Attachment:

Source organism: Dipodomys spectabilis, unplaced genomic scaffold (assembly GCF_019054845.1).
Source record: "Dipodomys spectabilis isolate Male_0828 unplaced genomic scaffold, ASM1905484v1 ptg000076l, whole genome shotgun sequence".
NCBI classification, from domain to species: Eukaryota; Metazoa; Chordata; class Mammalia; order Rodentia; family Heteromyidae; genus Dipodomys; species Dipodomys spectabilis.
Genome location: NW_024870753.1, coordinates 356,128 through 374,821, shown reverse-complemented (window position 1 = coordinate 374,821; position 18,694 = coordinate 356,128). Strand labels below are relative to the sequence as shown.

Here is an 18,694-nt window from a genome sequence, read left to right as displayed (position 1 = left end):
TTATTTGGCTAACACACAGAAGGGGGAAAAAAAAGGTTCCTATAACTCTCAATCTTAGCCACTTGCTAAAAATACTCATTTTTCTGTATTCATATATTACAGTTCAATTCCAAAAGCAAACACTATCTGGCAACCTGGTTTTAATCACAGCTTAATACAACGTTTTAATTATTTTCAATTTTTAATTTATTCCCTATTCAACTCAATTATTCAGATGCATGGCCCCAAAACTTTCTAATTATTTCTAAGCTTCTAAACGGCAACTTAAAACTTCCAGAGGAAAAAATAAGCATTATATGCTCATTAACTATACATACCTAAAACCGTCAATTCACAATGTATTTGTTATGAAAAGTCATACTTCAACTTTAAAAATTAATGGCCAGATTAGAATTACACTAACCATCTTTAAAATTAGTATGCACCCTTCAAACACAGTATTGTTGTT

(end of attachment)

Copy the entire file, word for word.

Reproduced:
Source organism: Dipodomys spectabilis, unplaced genomic scaffold (assembly GCF_019054845.1).
Source record: "Dipodomys spectabilis isolate Male_0828 unplaced genomic scaffold, ASM1905484v1 ptg000076l, whole genome shotgun sequence".
NCBI classification, from domain to species: Eukaryota; Metazoa; Chordata; class Mammalia; order Rodentia; family Heteromyidae; genus Dipodomys; species Dipodomys spectabilis.
Genome location: NW_024870753.1, coordinates 356,128 through 374,821, shown reverse-complemented (window position 1 = coordinate 374,821; position 18,694 = coordinate 356,128). Strand labels below are relative to the sequence as shown.

Here is an 18,694-nt window from a genome sequence, read left to right as displayed (position 1 = left end):
TTATTTGGCTAACACACAGAAGGGGGAAAAAAAAGGTTCCTATAACTCTCAATCTTAGCCACTTGCTAAAAATACTCATTTTTCTGTATTCATATATTACAGTTCAATTCCAAAAGCAAACACTATCTGGCAACCTGGTTTTAATCACAGCTTAATACAACGTTTTAATTATTTTCAATTTTTAATTTATTCCCTATTCAACTCAATTATTCAGATGCATGGCCCCAAAACTTTCTAATTATTTCTAAGCTTCTAAACGGCAACTTAAAACTTCCAGAGGAAAAAATAAGCATTATATGCTCATTAACTATACATACCTAAAACCGTCAATTCACAATGTATTTGTTATGAAAAGTCATACTTCAACTTTAAAAATTAATGGCCAGATTAGAATTACACTAACCATCTTTAAAATTAGTATGCACCCTTCAAACACAGTATTGTTGTT